Williams and Tollett bookWilliams, Robin and Tollett, John The Non-Designer's Web Book, Second Edition, September 2000, ISBN 0201710382 $34.99 list, $24.49 from Amazon

Although I have not seen this edition, the first edition was very nice book about designing web pages, with virtually no HTML details.

Mixed feelings:

Deitel, Deitel, and Nieto bookDeitel, H. M.; Deitel, P.J. Deitel, and Nieto, T. R. Internet and World Wide Web: How to Program, Prentice Hall, Second Edition, 2001, ISBN 0-13-016143-8. $76 list, $76 from Amazon

(My comments are about the first edition of this book; I have not seen the second edition.) I have talked to six people in two different courses (5 students and one professor) about the first edition of this book and all but one didn't like it. The good points are that it presents detailed information often not found in other textbooks, and it covers a wide variety of topics. My reading of the book was mostly confined to the HTML and JavaScript chapters. I found the HTML chapters (Ch. 4-5) to be poorly organized, and the JavaScript chapters (Ch. 8-13) to be an adaptation of 2 of the authors' How to Program Java book. The problem with this Java to JavaScript rewrite is that it makes it too "computer sciency", making JavaScript appear as difficult to learn as Java, and the examples do not focus on how JavaScript is typically used.

Because of the wealth of material covered in this book, it may be useful as a supplementary text, although its price would likely preclude that in many cases. I found Database-Driven Web Sites by Morrison & Morrison (reviewed above) to be a much better book on this general topic, although it is less extensive. (Reviewed 12/01)

Kalata bookKalata, Kathleen Internet Programming with VBScript and JavaScript, Course Technology, 2000, 0-619-01523-2.  $41.95 list, $41.95 from Amazon

A number of the chapters provide both JavaScript and VBScript code.  While this may be useful for someone with background in one or both languages, to a beginner who knows neither this approach is likely to be confusing.  There are a number of errors in the JavaScript sections of the book, particularly Chapter 3 -- I have written errata pages for the following chapters: Chapter 1, Chapter 2, Chapter 3, Chapter 5, Chapter 6. (Reviewed 1/02)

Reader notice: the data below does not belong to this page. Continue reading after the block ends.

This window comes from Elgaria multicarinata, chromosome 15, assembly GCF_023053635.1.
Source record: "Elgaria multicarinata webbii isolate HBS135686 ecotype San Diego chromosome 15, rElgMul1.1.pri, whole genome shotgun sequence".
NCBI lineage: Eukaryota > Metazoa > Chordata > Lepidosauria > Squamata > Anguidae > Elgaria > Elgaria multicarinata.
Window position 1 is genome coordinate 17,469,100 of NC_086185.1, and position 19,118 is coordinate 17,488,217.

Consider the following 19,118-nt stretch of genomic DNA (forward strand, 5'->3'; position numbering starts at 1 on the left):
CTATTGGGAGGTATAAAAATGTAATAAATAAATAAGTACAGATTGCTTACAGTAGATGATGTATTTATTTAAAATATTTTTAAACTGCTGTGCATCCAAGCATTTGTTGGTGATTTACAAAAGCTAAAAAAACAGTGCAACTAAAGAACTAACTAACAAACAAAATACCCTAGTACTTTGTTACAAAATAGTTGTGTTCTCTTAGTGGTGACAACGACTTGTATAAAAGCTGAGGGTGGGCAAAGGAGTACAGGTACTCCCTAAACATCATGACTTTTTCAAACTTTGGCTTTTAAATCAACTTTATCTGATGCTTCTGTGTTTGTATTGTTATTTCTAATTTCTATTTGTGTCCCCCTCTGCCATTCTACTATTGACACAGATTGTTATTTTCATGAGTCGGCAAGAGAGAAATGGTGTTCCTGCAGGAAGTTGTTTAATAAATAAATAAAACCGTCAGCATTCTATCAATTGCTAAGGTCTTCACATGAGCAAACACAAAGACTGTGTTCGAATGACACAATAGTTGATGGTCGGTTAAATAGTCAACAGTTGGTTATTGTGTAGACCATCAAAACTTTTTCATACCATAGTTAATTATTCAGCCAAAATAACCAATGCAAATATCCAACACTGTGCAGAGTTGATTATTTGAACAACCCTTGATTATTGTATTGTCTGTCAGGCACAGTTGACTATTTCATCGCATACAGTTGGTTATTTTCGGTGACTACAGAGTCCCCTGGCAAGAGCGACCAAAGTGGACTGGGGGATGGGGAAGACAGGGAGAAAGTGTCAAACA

Web Style Guide bookLynch, Patrick J. and Horton, Sarah Web Style Guide: Basic Design Principles for Creating Web Sites, 1999, ISBN 0-300-07675-4, $15.95 list, $15.95 from Amazon

I don't think this book is particularly helpful to people who are just starting out, and for people who are more experienced, I think there are better books, albeit more expensive.

Murdock bookMurdock, Kelly L. JavaScript: Your visual blueprint for building dynamic Web pages, IDG Books, 2000, ISBN 0-7645-4730-5. $24.99 list, $17.49 from Amazon 

I found the code sections too small and difficult to read and so I gave up on this book after a few pages.

JavaScript for the World Wide Web bookNegrino, Tom and Smith, Dori JavaScript for the World Wide Web: Visual Quickstart Guide, 4th edition, 2001, ISBN 0-201-73517-2, $19.99 list, $13.99 from Amazon

The strong points of the 3rd edition (4th edition published April 2001) of this Peachpit Press book are its exceptionally-low price ($17.99) and the wealth of JavaScript examples. However, I found this book to be little more than a book of examples. For example, there is no discussion of "core" vs. client-side JavaScript, the Document Object Model, variable scope, operator precedence, etc. From this book the student would have no conceptual framework for JavaScript. Thus I would not recommend it either as a primary text or reference book. As an introductory text, I prefer the SAMS Teach Yourself JavaScript in 24 Hours to this book. However, because of its low price and emphasis on examples, it might be a useful supplementary book in a course. (Reviewed 12/01)

JavaScript Introductory Concepts and Techniques bookShelly, Gary B., Cashman, Thomas J, Dorin, William JavaScript Introductory Concepts & Techniques, Second Edition, Shelly Cashman Series, Course Technology, 2000, ISBN 0-7895-6233-2.  I was also disappointed with this book and the number of errors. Amazon link

Essentially Unreviewed:

Nielsen bookNielsen, Jakob Designing Web Usability: The Practice of Simplicity, 2000, ISBN 1-56205-810-X, $45 list, $31.50 from lAmazon. I've only read the first 40 pages of this book but was quite impressed with it as a book on style and design.